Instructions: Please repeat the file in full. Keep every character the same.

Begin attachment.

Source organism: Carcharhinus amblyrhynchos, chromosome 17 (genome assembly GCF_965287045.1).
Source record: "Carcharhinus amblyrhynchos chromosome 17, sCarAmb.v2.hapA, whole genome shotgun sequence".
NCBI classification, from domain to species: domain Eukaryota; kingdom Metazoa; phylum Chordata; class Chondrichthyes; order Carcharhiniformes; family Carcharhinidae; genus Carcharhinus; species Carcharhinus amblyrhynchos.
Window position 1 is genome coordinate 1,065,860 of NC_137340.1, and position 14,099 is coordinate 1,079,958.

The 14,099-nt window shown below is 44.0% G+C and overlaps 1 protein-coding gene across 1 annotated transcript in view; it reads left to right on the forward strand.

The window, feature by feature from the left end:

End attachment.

Source organism: Carcharhinus amblyrhynchos, chromosome 17 (genome assembly GCF_965287045.1).
Source record: "Carcharhinus amblyrhynchos chromosome 17, sCarAmb.v2.hapA, whole genome shotgun sequence".
NCBI classification, from domain to species: domain Eukaryota; kingdom Metazoa; phylum Chordata; class Chondrichthyes; order Carcharhiniformes; family Carcharhinidae; genus Carcharhinus; species Carcharhinus amblyrhynchos.
Window position 1 is genome coordinate 1,065,860 of NC_137340.1, and position 14,099 is coordinate 1,079,958.

The 14,099-nt window shown below is 44.0% G+C and overlaps 1 protein-coding gene across 1 annotated transcript in view; it reads left to right on the forward strand.

The window, feature by feature from the left end: